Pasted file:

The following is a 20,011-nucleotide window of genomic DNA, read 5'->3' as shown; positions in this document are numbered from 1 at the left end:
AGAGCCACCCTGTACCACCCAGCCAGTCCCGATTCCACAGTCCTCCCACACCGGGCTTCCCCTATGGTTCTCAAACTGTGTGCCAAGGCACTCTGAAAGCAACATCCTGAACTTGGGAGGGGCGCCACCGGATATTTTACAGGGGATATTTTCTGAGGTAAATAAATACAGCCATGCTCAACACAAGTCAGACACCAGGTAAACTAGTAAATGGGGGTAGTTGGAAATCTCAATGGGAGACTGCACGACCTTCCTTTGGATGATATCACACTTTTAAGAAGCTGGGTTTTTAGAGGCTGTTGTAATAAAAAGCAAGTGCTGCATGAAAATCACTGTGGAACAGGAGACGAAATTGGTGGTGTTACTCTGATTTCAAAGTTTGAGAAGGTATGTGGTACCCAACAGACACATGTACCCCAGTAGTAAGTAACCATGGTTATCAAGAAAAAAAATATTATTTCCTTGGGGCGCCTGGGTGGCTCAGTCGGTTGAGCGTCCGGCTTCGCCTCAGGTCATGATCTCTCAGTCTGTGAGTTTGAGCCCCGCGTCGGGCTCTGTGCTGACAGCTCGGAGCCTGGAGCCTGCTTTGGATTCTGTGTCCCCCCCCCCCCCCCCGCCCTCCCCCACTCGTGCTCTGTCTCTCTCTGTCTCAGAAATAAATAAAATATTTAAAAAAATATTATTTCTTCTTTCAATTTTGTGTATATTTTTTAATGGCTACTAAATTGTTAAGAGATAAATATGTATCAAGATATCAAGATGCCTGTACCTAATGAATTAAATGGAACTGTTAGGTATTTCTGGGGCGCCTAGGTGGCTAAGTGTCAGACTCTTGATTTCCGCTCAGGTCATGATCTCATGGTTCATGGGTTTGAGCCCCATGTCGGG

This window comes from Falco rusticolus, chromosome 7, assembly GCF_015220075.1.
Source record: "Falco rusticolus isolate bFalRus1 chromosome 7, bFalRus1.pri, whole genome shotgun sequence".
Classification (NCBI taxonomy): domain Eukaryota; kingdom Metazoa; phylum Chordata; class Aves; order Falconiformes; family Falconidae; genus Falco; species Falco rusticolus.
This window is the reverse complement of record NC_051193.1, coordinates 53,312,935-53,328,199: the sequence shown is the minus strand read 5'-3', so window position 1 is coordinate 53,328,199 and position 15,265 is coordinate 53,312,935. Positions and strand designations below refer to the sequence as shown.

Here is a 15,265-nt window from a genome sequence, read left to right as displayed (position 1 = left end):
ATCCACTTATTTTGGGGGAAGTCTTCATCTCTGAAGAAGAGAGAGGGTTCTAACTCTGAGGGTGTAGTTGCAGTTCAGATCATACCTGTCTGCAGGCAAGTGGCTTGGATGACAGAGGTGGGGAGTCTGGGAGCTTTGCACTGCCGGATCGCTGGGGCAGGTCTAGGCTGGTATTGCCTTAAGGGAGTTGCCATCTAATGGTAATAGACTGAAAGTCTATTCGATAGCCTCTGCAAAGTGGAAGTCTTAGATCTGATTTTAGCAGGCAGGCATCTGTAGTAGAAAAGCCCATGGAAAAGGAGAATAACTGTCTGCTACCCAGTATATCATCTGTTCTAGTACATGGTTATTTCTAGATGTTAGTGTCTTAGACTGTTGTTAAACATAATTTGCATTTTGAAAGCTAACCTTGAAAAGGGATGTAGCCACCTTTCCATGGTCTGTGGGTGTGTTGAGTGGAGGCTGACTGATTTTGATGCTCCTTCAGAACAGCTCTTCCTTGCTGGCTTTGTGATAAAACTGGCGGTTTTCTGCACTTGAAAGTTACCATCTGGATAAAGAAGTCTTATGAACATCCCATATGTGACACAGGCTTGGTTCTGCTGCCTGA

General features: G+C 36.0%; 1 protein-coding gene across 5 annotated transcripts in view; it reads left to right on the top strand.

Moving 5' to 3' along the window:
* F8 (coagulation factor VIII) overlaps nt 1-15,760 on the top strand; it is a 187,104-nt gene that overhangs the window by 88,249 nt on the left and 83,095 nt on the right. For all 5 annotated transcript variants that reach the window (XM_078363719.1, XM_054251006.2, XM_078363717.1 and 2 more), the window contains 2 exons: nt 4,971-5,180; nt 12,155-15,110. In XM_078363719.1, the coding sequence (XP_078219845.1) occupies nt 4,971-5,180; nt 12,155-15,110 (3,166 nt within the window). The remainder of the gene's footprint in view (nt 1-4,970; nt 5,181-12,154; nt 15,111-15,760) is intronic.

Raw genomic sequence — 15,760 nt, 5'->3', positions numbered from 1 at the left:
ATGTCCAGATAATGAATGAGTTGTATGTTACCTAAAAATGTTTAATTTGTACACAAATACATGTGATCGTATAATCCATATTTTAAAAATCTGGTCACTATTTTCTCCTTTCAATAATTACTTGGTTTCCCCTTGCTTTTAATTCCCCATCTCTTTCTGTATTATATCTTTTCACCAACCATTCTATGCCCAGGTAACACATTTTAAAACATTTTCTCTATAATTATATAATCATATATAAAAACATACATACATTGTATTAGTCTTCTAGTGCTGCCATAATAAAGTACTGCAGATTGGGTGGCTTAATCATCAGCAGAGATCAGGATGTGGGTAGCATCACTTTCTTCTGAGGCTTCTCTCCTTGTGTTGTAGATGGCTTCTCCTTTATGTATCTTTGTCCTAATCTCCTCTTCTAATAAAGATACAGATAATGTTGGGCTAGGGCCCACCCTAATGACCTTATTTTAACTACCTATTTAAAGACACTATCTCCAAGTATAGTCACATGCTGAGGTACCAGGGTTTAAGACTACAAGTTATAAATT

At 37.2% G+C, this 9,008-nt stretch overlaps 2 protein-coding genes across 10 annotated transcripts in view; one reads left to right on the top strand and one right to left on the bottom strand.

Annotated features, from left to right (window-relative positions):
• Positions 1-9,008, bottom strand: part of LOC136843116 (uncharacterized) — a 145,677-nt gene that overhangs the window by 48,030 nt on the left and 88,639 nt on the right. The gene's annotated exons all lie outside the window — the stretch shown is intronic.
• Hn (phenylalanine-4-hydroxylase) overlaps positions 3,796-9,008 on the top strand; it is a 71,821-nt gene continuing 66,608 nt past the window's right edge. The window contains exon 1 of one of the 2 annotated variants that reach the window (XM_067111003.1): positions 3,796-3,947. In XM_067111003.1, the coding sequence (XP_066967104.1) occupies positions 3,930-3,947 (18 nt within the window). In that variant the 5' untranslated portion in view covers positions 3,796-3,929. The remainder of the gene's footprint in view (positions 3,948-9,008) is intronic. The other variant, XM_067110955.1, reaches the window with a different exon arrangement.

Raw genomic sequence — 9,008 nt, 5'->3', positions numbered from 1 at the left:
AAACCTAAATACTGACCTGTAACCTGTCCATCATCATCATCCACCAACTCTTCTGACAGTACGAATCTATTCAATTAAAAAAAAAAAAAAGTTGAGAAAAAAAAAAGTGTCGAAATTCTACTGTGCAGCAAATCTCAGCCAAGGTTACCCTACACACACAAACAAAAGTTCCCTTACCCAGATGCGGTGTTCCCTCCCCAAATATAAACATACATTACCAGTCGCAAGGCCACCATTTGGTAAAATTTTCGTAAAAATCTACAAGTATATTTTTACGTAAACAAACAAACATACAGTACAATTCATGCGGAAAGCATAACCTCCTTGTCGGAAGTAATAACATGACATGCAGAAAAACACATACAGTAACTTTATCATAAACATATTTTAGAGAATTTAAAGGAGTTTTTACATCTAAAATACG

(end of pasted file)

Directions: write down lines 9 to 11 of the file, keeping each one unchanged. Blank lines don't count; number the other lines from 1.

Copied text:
General features: G+C 36.0%; 1 protein-coding gene across 5 annotated transcripts in view; it reads left to right on the top strand.

Moving 5' to 3' along the window:
* F8 (coagulation factor VIII) overlaps nt 1-15,760 on the top strand; it is a 187,104-nt gene that overhangs the window by 88,249 nt on the left and 83,095 nt on the right. For all 5 annotated transcript variants that reach the window (XM_078363719.1, XM_054251006.2, XM_078363717.1 and 2 more), the window contains 2 exons: nt 4,971-5,180; nt 12,155-15,110. In XM_078363719.1, the coding sequence (XP_078219845.1) occupies nt 4,971-5,180; nt 12,155-15,110 (3,166 nt within the window). The remainder of the gene's footprint in view (nt 1-4,970; nt 5,181-12,154; nt 15,111-15,760) is intronic.